Once again we have witnessed a tragic loss of life on the train tracks in Edmonds. My heart goes out to the family that has lost a loved one. Sadly, accidents like this have many victims. Witnesses have the memory imbedded in their minds and hearts. The engineer of the train may never get over the sight and the helpless feeling as he approached. The police and firefighters who responded to the scene likewise will have a tough time forgetting what they saw. The investigators from the railroad and the city not only had to fight their emotions, but also had to dodge oncoming trains as they did their investigation.
And, once again, the subject of fences along the tracks has also popped up. I believe, and Burlington Northern-Santa Fe concurs, that fencing is not the answer. Wherever train tracks and human beings meet, we will always have trouble. And that is really odd! Anyone who has ever stood at the train tracks and experienced the passing of a train understands that a human is no match for a train. Trains are more powerful than man or automobiles, and always will be. Trains, however, can’t think. Somehow, we have to take advantage of our cognitive abilities to win the war with trains.
I’ve found that residents who live along the tracks have a healthy respect for the power of a passing train. Maybe that’s because they have daily contact with them. Those who have less contact with train activity have less of an understanding of the awesome power that trains possess. I know that we have made some progress in the arena of educating kids about the perils associated with drinking and driving. Taking mangled cars and graphic photos to the kids has been an eye opener. Maybe it’s time to do the same with train accident re-enactments. Burlington Northern has a school program that they willingly put on, and I hope that schools will become more proactive in this area.
The responsibility for education lies first and foremost at home. In my mind, many other groups share this responsibility. Schools, Burlington Northern and public safety officials can play a large role. We have to find a way to impress upon our youth, in particular, that the odds are heavily against you when you take on a train. I hope we all find a way to take on this education role, even in some small way. Here’s hoping we find a way to solve this ongoing problem.
The Brightwater pendulum
I haven’t written about Brightwater in awhile, yet I am deeply concerned that the pendulum is swinging back toward Edmonds. I have watched many King County Council meetings, as well as King County Water Quality meetings, and the members’ sentiment seems to be taking a turn toward Edmonds as their choice for the plant. The incredible cost escalation for this treatment plant has made the King County Council very nervous. As well they should be.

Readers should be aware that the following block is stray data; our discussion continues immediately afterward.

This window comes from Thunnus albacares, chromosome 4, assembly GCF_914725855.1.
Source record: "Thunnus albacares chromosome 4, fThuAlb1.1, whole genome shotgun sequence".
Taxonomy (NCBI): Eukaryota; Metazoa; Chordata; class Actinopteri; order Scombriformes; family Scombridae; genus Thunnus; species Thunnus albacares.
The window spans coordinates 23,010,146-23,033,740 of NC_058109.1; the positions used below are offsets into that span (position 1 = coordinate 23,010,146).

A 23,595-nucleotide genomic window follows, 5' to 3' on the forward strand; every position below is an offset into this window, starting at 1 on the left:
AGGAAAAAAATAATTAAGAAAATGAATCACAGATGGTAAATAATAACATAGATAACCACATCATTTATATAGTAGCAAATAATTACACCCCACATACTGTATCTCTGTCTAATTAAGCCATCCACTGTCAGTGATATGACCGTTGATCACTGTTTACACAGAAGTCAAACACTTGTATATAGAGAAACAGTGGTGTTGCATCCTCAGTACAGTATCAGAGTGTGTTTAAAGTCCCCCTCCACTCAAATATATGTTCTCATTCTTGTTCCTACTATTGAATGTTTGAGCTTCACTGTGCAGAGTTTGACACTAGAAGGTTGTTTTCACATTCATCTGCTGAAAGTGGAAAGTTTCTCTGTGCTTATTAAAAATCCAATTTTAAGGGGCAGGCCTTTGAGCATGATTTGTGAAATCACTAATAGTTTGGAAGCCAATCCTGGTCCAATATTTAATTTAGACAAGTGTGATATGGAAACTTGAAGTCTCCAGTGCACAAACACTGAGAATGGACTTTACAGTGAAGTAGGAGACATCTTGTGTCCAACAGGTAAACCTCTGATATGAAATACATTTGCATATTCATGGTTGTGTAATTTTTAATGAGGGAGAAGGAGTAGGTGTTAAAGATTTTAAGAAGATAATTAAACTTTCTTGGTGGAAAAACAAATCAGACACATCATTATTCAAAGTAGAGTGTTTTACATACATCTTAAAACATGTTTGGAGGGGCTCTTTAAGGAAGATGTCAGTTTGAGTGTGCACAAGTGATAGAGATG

But maybe it’s time for them to look away from Snohomish County entirely and look in their own backyards. Since this project has been proposed, population estimates have decreased and the need for the plant has been pushed out several years. King County will tell you that their capacity will run out at their Renton and West Point plants, and that drives their need for Brightwater. It’s time for the King County Council to expand those two plants to address their needs and, at the same time, save their taxpayers and ratepayers an incredible amount of money.
The inconsistent hand with which King County has played throughout the Brightwater process came up again last week as it became known that they were allowing extensions to the deadline for responses to their draft Environmental Impact Statement (EIS). The original deadline was Jan. 21 and many groups received an extension to Feb. 5. Not everyone had this privilege or was aware of it, so some groups will gain the advantage of more time to respond. When I became aware of the option, I directed staff to ask for the extension as well. And we were granted it. The consensus of opinion so far is that the draft EIS is unbelievably vague and fails to deal with many of the concerns that staff and citizens brought to King County’s attention during their public hearings on Brightwater.
Once again this year, our district legislators have asked that the House and Senate vote on a bill to eliminate the “eminent domain” capabilities that King County is using to site Brightwater in Snohomish County. Call, write, or e-mail your elected representatives in Olympia and tell them how you feel about this bill. It’s fascinating that King County has fought us on the grounds that we can’t keep an essential public facility from being built here and, at the same time, is fighting to keep a sex offender facility from being built in King County.
I’ll close with a quick lesson in “newspaper 101.” While I write every word in the monthly columns that are printed in local papers, I do not create the headline that accompanies them. The editor or his staff comes up with that part of my column. At times this has caused some confusion, and even I have wondered how a particular headline was chosen.
January 2003 is gone. Have a happy February.
Edmonds Mayor Gary Haakenson writes a monthly Forum column for The Enterprise.